30 June 2015

Rembrandt - Old and New Testament

No other old masters, in any country or any century, showed as much interest in Jewish people or Jewish themes as did Dutchman Rembrandt van Rijn (1606-1669). Other painters, eg Grunewald, Durer and Bosch, did some Old Testament scenes, but almost always from a Christological point of view. Their Old Testament stories were only important in as far as they could prefigure New Testament events. So I take note of the mid C17th in the Netherlands; it was one of those very rare periods in art history when Jewish images were beautifully painted by stout Calvinists. As we can see in Rembrandt and colleagues: the Book of Esther.

Comm­erce had exp­an­ded to the ext­ent that the Dutch Republic had become the cul­turally and eco­n­om­ically most flourishing country in Europe. Much of the wealth and beauty of this city emerged be­cause of the Iberian Jews escaping op­p­ress­ion in their own lands. They set­t­led around Waterloo­p­l­ein, to the southern part of Amsterdam, and helped est­ab­l­ish a number of important in­dustries. Fortunately by the begin­ning of the C17th, Jews in Holland were al­lowed to pr­actise their religion freely.

Rembrandt had painted in Amsterdam before, but he only moved permanently to the capital in 1631 where he was learning with Pieter Lastman (died 1633). Lastman did a number of fine Old Testament subjects and it will not surprise us that Rembrandt's early work took much from the old artist - his themes, and also his sense of light and scale. See Lastman's Triumph of Mordechai 1624, for example.

Rembrandt married Saskia van Uyl­en­­burgh, a wealthy wo­m­an. This allowed him to live a life of comfort and joy, and to buy a house in the main Jewish area of Amsterdam: Jod­en­breestraat. Rembrandt was a Calvinist in good standing with his own church and, at the same time, was socially and geographically very close to the city's Se­phardi commun­ity.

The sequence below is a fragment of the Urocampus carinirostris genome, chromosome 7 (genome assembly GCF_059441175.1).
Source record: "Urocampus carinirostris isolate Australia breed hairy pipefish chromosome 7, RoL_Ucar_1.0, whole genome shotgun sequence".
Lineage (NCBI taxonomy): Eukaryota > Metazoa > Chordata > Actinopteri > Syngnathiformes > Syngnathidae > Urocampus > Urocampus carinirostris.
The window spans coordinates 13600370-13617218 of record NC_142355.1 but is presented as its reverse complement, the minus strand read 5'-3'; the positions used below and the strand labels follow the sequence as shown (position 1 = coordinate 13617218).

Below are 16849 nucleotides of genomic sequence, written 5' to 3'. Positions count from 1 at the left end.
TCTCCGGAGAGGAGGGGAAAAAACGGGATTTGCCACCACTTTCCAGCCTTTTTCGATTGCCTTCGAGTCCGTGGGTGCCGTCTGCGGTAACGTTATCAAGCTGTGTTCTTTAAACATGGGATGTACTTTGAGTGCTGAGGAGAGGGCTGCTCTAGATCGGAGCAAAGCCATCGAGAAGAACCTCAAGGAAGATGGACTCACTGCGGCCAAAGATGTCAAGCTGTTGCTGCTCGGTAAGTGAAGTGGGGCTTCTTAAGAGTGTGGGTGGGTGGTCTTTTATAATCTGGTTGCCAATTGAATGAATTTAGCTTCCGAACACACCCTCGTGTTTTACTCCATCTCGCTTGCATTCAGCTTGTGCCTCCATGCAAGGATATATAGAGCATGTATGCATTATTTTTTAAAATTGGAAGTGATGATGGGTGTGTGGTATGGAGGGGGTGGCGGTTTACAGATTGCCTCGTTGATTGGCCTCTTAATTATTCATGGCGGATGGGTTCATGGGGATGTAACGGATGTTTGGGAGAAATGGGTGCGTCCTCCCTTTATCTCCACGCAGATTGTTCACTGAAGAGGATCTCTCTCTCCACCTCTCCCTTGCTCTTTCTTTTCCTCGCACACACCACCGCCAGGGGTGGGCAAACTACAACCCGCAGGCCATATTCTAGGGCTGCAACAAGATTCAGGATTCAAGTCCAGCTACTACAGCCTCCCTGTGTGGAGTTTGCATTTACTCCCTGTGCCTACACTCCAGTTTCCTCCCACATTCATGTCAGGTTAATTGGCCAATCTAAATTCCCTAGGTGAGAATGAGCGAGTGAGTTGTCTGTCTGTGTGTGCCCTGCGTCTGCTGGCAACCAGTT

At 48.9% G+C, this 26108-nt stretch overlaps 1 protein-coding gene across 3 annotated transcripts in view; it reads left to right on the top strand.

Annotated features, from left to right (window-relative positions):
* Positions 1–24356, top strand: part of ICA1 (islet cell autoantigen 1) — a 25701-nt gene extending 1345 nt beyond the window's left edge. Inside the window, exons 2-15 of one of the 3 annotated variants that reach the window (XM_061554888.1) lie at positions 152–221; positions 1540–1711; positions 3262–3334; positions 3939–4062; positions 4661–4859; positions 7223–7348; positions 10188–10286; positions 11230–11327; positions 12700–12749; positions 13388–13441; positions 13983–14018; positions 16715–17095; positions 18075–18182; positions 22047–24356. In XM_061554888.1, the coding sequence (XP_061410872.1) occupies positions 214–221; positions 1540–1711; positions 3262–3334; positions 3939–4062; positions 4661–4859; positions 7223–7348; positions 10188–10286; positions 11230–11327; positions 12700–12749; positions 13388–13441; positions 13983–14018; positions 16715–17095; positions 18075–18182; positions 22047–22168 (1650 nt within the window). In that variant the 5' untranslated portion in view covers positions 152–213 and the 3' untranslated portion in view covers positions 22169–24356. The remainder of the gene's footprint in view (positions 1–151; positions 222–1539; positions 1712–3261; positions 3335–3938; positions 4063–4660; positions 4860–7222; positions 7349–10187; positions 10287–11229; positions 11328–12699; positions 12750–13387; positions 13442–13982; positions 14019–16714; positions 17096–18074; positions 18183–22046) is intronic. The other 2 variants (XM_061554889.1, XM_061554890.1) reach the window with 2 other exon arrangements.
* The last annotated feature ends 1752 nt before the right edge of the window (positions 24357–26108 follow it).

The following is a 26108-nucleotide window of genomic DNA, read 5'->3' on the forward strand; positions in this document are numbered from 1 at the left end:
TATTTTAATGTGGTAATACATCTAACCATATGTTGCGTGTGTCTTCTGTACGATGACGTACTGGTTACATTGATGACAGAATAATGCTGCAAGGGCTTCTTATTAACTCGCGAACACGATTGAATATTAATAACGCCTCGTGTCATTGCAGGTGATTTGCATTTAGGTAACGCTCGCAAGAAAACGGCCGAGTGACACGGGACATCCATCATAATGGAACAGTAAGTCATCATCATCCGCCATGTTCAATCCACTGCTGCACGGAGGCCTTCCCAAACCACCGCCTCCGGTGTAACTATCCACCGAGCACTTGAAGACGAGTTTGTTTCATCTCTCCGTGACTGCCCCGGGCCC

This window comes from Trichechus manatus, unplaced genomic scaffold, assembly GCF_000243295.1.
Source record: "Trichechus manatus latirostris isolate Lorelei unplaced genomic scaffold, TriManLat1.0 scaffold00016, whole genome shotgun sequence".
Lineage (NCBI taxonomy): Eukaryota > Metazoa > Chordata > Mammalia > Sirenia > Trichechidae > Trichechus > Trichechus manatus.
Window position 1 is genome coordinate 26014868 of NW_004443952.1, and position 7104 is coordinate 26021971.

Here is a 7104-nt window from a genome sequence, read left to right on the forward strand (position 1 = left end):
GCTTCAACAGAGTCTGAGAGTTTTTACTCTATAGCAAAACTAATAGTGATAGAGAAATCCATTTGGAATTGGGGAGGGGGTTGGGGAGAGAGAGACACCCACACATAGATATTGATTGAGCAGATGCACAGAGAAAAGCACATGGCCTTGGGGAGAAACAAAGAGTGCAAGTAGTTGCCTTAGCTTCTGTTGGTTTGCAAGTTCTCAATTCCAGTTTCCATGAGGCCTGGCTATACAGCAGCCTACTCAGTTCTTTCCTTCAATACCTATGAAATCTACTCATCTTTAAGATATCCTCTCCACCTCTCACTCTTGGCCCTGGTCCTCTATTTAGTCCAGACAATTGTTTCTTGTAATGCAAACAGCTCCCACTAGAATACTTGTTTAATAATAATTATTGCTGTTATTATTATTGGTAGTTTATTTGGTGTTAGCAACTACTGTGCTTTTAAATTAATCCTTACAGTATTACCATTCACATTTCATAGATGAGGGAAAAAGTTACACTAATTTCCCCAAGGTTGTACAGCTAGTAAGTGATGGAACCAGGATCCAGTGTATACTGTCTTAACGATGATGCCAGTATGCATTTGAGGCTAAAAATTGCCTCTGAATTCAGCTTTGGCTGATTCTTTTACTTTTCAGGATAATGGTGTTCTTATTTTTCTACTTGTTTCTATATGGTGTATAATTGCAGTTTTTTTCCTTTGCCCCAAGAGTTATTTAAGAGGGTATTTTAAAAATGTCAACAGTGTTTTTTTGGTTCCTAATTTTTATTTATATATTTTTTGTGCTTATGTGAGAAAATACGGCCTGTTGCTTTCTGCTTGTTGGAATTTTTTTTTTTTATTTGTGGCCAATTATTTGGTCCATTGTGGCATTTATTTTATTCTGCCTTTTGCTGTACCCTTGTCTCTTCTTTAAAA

Jeremiah Lamenting the Destruction of Jerusalem, 1631
Rembrandt Harmensz. van Rijn, 58 × 46 cm.
Normally at the Rijksmuseum, Amsterdam

St Peter in Prison,  1631
Rembrandt Harmensz. van Rijn, 59 × 48 cm.
Israel Museum, Jerusaem

The exhibition "Rembrandt from Amsterdam and Jerusalem: A meeting of two masterpieces at the Israel Museum" was introduced in artdaily. Two very early Rembrandt master-pieces are displayed side by side. The Prophet Jeremiah Lamenting the Destruction of Jerusalem is on special loan from the Rijksmuseum Amsterdam for the Israel Museum's 50th anniversary. St Peter in Prison 1631 is from the Israel Museum's own collection.

There is an obvious resemblance between the two paintings. The modern viewer is drawn to the figure in the centre, an elderly bearded man whose face was filled with sadness and despair, raising an intriguing question: Did Rembrandt wish to draw attention to a special connection he noted between the prophet and the apostle, or is it simply that he had painted the same elderly model in both paintings?